I remember getting ready to go with my best friend Richard Robinson on this particular Saturday when my mam said she did not have any money to give me to enable me to go. I remember feeling so devastated and I cried so much thinking what will happen to flash Gordon, and that I must know what happens to him in the next episode. My mam must have felt my tears as she said, take this shopping bag to Tommy Herron ( the shop just above the old co-op opposite 1st street ) and get 6 bottles of pop on the bill. I remember Richard and me holding a handle each bringing the pop back home. When we got home my mam poured the pop into the old ginger beer stone wear containers. She then put the empty bottles back into he shopping bag and told us to take the empties back and collect the deposits on the bottles.

The deposite for each bottle was three pence so I got one shilling and sixpence. My mam gave me a shilling that paid for  my entrance fee and

the rest was for sweets for me and Richard.


 Great e-mail. I used to call the batter from Jordison's scrapings, I used to stick my head around the door and ask "Have you any chips left Mrs Jordison " ? and she would reply " Yes pet " then I would reply " that's your fault for making too many" she would then say "You cheeky little bugger ".

They were great fish & chips as I remember and saved many a houswife having to cook a meal. I remember reading somewhere that said it was fish & chips that got this counttry through the second world war.


My uncle Harry used to say; In Church or in Chapel let the bugger rattle, he also said that it is a poor arse that cannot speak for itself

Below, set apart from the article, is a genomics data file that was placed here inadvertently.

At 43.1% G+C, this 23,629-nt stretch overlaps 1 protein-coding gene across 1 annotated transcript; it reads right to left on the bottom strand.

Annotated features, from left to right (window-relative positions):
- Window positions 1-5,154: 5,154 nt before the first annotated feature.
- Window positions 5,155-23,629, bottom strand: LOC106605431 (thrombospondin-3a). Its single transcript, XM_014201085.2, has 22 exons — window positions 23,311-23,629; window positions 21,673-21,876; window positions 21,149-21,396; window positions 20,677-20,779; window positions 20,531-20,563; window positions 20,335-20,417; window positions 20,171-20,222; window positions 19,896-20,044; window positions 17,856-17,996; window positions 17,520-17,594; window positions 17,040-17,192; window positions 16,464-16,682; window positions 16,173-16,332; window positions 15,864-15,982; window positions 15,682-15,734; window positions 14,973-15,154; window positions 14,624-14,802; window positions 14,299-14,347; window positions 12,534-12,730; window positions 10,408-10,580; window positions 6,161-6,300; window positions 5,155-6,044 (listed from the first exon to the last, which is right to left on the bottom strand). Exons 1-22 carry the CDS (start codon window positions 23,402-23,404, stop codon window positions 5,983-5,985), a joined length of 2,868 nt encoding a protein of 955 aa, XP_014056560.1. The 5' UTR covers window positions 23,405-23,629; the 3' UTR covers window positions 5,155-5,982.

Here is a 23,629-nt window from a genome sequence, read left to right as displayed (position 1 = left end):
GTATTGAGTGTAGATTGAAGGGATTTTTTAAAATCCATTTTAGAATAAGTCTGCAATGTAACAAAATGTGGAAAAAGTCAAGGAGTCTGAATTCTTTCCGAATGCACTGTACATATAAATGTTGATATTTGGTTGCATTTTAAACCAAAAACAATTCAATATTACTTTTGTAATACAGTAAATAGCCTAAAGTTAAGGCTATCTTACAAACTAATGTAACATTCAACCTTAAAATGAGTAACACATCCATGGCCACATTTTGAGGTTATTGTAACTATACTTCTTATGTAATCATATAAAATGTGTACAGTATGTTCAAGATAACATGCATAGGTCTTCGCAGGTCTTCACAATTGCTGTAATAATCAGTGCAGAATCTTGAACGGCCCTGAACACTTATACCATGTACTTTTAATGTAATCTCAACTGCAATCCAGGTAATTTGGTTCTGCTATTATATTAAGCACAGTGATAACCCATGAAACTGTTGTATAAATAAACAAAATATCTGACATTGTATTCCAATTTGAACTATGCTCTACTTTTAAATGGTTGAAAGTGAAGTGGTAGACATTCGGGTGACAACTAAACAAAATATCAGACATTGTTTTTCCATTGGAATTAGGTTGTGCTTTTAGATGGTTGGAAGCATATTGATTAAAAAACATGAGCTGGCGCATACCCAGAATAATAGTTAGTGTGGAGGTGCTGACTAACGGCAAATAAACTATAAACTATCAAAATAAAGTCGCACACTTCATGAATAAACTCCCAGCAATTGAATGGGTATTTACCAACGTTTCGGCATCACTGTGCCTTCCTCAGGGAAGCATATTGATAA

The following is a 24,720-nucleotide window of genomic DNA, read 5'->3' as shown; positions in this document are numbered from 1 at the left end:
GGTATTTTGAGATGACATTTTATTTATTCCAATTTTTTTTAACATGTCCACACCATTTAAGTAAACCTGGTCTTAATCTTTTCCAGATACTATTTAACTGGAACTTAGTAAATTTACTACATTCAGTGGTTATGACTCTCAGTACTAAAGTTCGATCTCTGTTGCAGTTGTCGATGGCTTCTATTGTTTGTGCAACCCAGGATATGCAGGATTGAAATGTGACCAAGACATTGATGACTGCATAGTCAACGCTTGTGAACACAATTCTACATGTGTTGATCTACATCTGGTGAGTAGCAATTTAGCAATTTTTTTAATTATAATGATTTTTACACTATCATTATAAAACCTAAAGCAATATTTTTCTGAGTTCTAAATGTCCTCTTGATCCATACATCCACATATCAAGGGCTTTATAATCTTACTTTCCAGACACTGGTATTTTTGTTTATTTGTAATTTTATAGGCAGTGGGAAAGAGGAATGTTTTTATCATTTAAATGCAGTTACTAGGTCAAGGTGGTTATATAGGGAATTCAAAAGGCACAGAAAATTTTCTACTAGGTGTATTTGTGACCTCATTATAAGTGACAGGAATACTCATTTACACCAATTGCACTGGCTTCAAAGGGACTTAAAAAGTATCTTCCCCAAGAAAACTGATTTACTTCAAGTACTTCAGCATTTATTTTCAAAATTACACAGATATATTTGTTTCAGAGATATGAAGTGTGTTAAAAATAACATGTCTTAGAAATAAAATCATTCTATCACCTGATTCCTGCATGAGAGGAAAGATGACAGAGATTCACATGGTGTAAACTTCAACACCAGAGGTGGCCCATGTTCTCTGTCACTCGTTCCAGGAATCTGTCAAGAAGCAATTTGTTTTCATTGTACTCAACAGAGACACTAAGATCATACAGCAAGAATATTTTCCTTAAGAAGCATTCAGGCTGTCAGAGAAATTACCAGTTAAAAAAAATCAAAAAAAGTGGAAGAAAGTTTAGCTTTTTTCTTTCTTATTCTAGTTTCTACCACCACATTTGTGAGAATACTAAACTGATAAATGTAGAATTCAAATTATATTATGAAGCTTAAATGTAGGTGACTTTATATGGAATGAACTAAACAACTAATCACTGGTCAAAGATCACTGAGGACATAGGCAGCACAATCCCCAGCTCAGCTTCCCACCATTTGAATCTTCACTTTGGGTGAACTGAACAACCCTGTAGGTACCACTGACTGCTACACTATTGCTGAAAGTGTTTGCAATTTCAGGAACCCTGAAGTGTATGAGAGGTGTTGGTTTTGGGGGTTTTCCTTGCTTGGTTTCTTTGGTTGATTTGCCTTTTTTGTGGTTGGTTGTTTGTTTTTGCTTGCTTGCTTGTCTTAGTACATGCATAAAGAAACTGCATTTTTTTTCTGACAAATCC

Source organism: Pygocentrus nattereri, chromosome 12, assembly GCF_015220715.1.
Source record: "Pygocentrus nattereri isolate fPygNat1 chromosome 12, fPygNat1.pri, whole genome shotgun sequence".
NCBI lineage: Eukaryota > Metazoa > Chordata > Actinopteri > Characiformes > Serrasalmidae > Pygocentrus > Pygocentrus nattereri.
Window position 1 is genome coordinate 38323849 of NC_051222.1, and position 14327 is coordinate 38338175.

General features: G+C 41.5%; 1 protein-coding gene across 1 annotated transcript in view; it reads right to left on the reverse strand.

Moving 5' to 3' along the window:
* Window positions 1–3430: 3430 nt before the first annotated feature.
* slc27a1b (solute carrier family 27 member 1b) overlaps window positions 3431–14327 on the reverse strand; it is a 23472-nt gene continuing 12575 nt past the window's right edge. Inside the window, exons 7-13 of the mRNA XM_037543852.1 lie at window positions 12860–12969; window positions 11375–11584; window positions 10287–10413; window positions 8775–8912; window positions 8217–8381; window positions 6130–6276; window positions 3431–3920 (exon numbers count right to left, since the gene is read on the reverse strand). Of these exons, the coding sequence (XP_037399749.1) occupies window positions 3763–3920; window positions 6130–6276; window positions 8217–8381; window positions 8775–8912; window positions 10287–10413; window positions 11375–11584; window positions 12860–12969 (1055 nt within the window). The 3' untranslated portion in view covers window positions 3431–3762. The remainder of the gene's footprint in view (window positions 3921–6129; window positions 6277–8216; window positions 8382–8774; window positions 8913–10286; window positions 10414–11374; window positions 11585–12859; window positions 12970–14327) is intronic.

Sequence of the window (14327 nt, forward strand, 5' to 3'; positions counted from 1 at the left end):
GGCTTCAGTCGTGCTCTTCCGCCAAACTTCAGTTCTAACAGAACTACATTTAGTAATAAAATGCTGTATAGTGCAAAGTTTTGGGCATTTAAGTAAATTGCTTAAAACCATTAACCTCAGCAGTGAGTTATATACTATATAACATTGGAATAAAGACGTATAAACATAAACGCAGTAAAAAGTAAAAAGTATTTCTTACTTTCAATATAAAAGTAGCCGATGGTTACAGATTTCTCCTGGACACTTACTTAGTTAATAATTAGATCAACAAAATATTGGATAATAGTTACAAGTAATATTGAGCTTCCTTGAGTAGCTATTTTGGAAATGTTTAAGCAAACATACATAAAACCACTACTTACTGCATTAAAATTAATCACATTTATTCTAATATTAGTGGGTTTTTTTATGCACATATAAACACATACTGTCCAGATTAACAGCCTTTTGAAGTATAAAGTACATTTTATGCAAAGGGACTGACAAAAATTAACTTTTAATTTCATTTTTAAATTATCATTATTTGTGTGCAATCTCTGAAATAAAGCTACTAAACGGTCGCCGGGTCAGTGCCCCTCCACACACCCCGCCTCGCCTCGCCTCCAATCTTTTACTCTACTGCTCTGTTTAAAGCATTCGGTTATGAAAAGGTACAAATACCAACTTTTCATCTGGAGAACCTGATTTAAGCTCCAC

I remember back in the 80s I was working for myself under license as a Private Investigator, I did a lot of work for some of our well known Banks and Commercial businesses including Solicitors.

The work was mainly at weekends or evening. I was doing well but felt I needed to do something during the day so applied for a job at Mono Containers in Durham ( they made plastic cups ) I got a job as a Laborer ( the factory only had one )  and the responsibilities were many for which I was paid well; I was surprised when I received my first pay cheque, bonus for this, bonus for that and a bonus for shift allowance.

I used to get up at 5am to start my shift at 6am, my shift ended at 2pm. I would then go home and have a meal and a kip and then go and do my own work until about 9/10pm. Most of the work included Debt Collections and repossessions of items mainly electrical. I also did a lot of trace work for Banks, surveillance was a popular one, mainly for divorce evidence required by a solicitor.

I have so many experiences while doing this work I should really write a book about it.

I remember coming home one night about 10pm and saying to Jennifer "I am convinced that I had no father" Jennifer said "why" I replied, " because nearly every bloody call I have made today I have been called a Bastard"


The Royalty or the Regal, if you did not have much money you paid to get into the dog end ( Front Seats ) and you came out with a painful neck.


He remembers getting free bags of chips from the fish shop when he took a bundle of old newspapers.